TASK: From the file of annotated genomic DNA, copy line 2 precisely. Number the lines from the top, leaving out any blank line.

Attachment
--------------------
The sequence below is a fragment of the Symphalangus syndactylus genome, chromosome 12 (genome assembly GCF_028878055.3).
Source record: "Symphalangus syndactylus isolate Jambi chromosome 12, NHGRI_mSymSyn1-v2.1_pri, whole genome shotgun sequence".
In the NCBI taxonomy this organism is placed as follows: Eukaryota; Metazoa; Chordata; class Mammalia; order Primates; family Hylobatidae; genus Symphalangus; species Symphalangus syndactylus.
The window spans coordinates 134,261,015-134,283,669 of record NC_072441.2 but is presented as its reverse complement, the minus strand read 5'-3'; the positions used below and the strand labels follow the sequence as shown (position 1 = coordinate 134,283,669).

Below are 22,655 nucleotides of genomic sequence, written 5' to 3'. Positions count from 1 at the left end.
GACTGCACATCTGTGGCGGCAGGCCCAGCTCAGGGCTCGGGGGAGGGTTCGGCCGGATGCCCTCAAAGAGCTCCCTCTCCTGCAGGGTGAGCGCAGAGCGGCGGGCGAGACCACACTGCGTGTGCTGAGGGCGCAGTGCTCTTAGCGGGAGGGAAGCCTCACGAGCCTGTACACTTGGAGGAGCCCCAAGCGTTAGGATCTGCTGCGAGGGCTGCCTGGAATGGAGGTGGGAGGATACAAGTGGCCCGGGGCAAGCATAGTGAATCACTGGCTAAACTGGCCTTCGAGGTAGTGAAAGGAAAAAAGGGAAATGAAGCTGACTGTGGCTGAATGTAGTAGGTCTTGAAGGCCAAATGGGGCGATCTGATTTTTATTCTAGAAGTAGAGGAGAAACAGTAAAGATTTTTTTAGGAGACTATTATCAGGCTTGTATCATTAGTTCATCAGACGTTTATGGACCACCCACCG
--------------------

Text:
Source record: "Symphalangus syndactylus isolate Jambi chromosome 12, NHGRI_mSymSyn1-v2.1_pri, whole genome shotgun sequence".